Here is my long lost post from Amsterdam! I had started writing it on April 17, 2016 and, as it normally takes me a few days to write a proper post, I had left it up on my computer. Then, on April 22, my dad passed away suddenly so I abandoned this particular post for a little while and it sat incomplete in my drafts. I do have to say that it's interesting to look back on something that I had started writing almost a year ago (wait, wait?). So now, finally, is the Amsterdam post.
As many of you know, Justin and I traveled to Amsterdam in March for our last -big- trip while we're in Doha. And, as many of you know, we can't just go the next 2 1/2 months without going on just oooonnnneeee last wee trip. So, Justin and I are going to Abu Dhabi for his birthday next month because we can't leave the Middle East (update: we went to Abu Dhabi and it was crazy too hot to do anything. Although we did like Abu Dhabi better than Doha and we basically took naps and ate shawarma the entire time. Also, we got a speeding ticket. So, yeah.) and have not gone to both Dubai AND Abu Dhabi. Also, we need to add another cup to our Starbucks collection.....#we'reoldpeople. We also need to add an Amsterdam cup to our Starbucks collection #oldpeopletimestwo. (Update: we broke the Amsterdam cup and it was really sad.)
I feel like the proper thing is just to put a massive bunch of photos to properly describe Amsterdam. We stayed for a week in Amsterdam Noord (North) in a circus wagon at this place called Campsterdam which I guess you could call a commune-ish thing. There were several other caravans and a lot of people coming and going to various electronic music festivals and whatnot. There was also a main barn area where the kitchen and the toilets/showers were located.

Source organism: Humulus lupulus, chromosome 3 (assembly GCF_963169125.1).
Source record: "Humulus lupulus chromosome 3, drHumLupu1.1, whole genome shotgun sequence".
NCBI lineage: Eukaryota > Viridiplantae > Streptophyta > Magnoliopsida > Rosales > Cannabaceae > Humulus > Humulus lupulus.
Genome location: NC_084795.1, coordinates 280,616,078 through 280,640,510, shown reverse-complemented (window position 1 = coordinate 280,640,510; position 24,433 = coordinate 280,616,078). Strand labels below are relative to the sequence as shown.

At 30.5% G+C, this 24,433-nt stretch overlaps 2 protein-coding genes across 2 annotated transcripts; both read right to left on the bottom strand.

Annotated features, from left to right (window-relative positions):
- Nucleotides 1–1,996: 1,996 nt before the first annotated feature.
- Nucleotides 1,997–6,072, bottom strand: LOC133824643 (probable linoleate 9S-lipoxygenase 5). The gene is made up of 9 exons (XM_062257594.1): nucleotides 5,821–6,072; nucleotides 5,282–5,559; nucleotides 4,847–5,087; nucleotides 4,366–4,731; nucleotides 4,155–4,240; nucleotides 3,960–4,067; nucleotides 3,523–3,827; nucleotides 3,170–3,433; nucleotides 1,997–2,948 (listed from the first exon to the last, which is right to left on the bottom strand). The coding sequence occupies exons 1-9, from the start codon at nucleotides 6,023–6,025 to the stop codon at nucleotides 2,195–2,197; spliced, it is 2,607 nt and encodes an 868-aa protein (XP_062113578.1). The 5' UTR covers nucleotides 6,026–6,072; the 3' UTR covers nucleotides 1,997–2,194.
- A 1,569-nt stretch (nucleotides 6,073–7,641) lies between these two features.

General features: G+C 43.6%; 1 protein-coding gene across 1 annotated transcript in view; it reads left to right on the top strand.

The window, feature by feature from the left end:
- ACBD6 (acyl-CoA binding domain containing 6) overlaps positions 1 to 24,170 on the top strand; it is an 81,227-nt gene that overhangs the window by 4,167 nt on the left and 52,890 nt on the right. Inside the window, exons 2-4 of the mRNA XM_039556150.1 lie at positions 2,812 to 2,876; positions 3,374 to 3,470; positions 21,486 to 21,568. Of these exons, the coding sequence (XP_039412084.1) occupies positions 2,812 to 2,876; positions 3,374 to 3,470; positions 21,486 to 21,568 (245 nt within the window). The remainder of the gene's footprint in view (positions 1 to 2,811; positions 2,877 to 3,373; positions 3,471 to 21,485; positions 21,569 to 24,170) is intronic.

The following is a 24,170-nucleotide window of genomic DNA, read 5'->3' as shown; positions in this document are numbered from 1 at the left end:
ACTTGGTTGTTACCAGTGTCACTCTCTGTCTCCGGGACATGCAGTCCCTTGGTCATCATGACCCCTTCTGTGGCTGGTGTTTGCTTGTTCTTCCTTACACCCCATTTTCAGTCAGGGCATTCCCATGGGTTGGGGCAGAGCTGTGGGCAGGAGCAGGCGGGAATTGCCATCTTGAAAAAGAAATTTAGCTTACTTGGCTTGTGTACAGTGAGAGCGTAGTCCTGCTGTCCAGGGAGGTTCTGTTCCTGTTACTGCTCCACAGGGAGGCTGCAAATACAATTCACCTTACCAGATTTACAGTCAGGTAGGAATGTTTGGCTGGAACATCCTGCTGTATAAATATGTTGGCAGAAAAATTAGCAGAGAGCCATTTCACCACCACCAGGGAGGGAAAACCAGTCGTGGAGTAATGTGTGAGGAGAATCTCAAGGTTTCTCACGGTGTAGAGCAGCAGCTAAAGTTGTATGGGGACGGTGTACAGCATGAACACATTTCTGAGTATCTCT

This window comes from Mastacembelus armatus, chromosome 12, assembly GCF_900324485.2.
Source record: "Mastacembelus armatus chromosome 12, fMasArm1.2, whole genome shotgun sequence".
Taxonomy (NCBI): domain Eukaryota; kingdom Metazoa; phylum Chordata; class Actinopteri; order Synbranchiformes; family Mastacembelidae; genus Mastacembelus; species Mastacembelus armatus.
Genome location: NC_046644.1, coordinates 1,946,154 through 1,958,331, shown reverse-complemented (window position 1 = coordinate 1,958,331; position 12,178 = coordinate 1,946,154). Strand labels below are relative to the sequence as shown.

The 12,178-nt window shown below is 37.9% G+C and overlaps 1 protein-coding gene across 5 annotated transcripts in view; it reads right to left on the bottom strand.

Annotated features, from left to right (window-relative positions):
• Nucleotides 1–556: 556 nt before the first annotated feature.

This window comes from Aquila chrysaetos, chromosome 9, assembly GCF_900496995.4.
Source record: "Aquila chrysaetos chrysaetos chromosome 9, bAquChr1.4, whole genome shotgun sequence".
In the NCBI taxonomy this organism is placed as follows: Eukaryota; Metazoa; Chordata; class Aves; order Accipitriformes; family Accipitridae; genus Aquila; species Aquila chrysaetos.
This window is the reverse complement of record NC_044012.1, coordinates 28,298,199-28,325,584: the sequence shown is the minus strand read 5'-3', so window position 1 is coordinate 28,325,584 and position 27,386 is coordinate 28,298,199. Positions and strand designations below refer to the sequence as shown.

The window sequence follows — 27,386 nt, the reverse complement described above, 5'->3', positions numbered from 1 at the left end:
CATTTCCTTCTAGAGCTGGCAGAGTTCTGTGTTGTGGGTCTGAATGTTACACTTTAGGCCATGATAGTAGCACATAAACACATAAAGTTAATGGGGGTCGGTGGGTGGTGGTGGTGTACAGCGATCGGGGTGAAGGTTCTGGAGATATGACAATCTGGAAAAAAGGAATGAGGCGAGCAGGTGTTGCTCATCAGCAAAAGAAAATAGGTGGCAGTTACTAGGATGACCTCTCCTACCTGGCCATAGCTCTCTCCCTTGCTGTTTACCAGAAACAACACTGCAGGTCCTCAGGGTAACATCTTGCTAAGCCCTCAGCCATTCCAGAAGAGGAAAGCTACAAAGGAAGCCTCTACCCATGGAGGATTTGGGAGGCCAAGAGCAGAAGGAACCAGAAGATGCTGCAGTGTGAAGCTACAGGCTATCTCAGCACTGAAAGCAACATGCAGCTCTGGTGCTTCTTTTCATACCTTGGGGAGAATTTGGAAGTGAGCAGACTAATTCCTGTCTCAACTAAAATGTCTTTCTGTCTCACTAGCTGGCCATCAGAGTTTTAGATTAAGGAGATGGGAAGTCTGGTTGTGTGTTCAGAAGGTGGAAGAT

Now Amsterdam Noord was it's own thing entirely. You feel almost as if it's an entirely different town. It has a decidedly different feel to it as it's mostly industrial, quiet (except for the massive EDM festivals) and a bit strange in it's narrow canals, gently rocking houseboats and pretty much empty streets and sidewalks. We would walk about a mile from Campsterdam over a little bridge, down a neighborhood walking path, past loads of houseboats, cross some construction and on to the free ferry that would get you from one place to the other. This was a place of converted hangars turned restaurants and storage cubes turned into trendy apartments. A steady beaming sign stating "A Place Beyond Belief" greets you when you troll up to the dock. To me, Amsterdam Noord was what I think of when I think of a cold night in a European city. Standing by the canal outside of our wagon, having a beer and listening to the cliche' ambulance sounds mixed together with the rhythmic beat of electronica getting caught up in the wind and brought in from the distance was exactly what I wanted and needed it to be. A little pocket of quiet away from the buzzing energy that is Amsterdam.
Being that we were in a cutesy lil wagon, it obviously didn't have water, showers or toilets so we would retreat to the large and strange conglomeration of bric-a-brac of a barn for showers and then run back in the 30 F weather back to our warm wagon with towels flapping and boots splashing through the puddles and mud. Now, when I say "showers" what I really mean is that it was some plywood put together to form a room around something that resembled a portable shower. It was totally the kind of thing I dig. I think if someone told me that they found a hut in the woods with no electricity and no toilet, I'd go there and stay for a week. Oh, wait. That is happening in three weeks. I'm looking at you, Norway.
But on to this glorious town of excess and history.